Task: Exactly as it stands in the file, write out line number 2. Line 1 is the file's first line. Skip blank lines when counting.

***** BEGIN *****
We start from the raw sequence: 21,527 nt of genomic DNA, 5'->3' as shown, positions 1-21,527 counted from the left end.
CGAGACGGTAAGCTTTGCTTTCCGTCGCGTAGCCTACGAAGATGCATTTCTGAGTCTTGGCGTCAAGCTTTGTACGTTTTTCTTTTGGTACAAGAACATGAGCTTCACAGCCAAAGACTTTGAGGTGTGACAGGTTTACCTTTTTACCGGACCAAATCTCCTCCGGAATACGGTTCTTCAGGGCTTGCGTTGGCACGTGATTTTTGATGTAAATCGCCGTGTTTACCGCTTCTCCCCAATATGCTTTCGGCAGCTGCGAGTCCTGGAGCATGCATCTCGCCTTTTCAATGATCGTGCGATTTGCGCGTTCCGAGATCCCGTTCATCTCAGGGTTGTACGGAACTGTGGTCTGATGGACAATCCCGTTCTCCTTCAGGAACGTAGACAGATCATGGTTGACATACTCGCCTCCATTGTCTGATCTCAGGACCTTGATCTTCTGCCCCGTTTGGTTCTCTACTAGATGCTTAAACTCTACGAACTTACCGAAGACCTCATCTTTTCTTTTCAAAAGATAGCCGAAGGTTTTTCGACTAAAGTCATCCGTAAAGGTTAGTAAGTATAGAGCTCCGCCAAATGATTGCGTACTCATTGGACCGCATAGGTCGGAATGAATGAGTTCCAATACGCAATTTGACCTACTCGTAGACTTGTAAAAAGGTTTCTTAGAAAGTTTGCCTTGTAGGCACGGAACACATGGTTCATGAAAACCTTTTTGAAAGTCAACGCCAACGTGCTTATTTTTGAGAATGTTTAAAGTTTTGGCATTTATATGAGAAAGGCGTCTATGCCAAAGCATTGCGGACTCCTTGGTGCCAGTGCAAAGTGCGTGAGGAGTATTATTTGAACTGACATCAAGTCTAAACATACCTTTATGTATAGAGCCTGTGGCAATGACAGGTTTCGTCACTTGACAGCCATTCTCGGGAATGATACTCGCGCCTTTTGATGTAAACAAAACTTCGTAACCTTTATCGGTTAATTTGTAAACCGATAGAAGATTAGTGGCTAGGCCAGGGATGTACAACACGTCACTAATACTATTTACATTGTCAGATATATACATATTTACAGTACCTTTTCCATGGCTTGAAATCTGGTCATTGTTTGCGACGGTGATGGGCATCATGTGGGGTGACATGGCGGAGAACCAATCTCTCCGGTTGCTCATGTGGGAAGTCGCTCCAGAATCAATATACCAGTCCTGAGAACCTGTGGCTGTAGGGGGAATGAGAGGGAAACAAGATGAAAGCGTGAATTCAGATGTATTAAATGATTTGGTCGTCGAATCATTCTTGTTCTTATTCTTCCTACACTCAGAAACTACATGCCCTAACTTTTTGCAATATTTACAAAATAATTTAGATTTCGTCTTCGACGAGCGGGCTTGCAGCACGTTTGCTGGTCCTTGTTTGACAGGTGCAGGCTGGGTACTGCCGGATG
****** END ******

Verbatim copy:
CGAGACGGTAAGCTTTGCTTTCCGTCGCGTAGCCTACGAAGATGCATTTCTGAGTCTTGGCGTCAAGCTTTGTACGTTTTTCTTTTGGTACAAGAACATGAGCTTCACAGCCAAAGACTTTGAGGTGTGACAGGTTTACCTTTTTACCGGACCAAATCTCCTCCGGAATACGGTTCTTCAGGGCTTGCGTTGGCACGTGATTTTTGATGTAAATCGCCGTGTTTACCGCTTCTCCCCAATATGCTTTCGGCAGCTGCGAGTCCTGGAGCATGCATCTCGCCTTTTCAATGATCGTGCGATTTGCGCGTTCCGAGATCCCGTTCATCTCAGGGTTGTACGGAACTGTGGTCTGATGGACAATCCCGTTCTCCTTCAGGAACGTAGACAGATCATGGTTGACATACTCGCCTCCATTGTCTGATCTCAGGACCTTGATCTTCTGCCCCGTTTGGTTCTCTACTAGATGCTTAAACTCTACGAACTTACCGAAGACCTCATCTTTTCTTTTCAAAAGATAGCCGAAGGTTTTTCGACTAAAGTCATCCGTAAAGGTTAGTAAGTATAGAGCTCCGCCAAATGATTGCGTACTCATTGGACCGCATAGGTCGGAATGAATGAGTTCCAATACGCAATTTGACCTACTCGTAGACTTGTAAAAAGGTTTCTTAGAAAGTTTGCCTTGTAGGCACGGAACACATGGTTCATGAAAACCTTTTTGAAAGTCAACGCCAACGTGCTTATTTTTGAGAATGTTTAAAGTTTTGGCATTTATATGAGAAAGGCGTCTATGCCAAAGCATTGCGGACTCCTTGGTGCCAGTGCAAAGTGCGTGAGGAGTATTATTTGAACTGACATCAAGTCTAAACATACCTTTATGTATAGAGCCTGTGGCAATGACAGGTTTCGTCACTTGACAGCCATTCTCGGGAATGATACTCGCGCCTTTTGATGTAAACAAAACTTCGTAACCTTTATCGGTTAATTTGTAAACCGATAGAAGATTAGTGGCTAGGCCAGGGATGTACAACACGTCACTAATACTATTTACATTGTCAGATATATACATATTTACAGTACCTTTTCCATGGCTTGAAATCTGGTCATTGTTTGCGACGGTGATGGGCATCATGTGGGGTGACATGGCGGAGAACCAATCTCTCCGGTTGCTCATGTGGGAAGTCGCTCCAGAATCAATATACCAGTCCTGAGAACCTGTGGCTGTAGGGGGAATGAGAGGGAAACAAGATGAAAGCGTGAATTCAGATGTATTAAATGATTTGGTCGTCGAATCATTCTTGTTCTTATTCTTCCTACACTCAGAAACTACATGCCCTAACTTTTTGCAATATTTACAAAATAATTTAGATTTCGTCTTCGACGAGCGGGCTTGCAGCACGTTTGCTGGTCCTTGTTTGACAGGTGCAGGCTGGGTACTGCCGGATG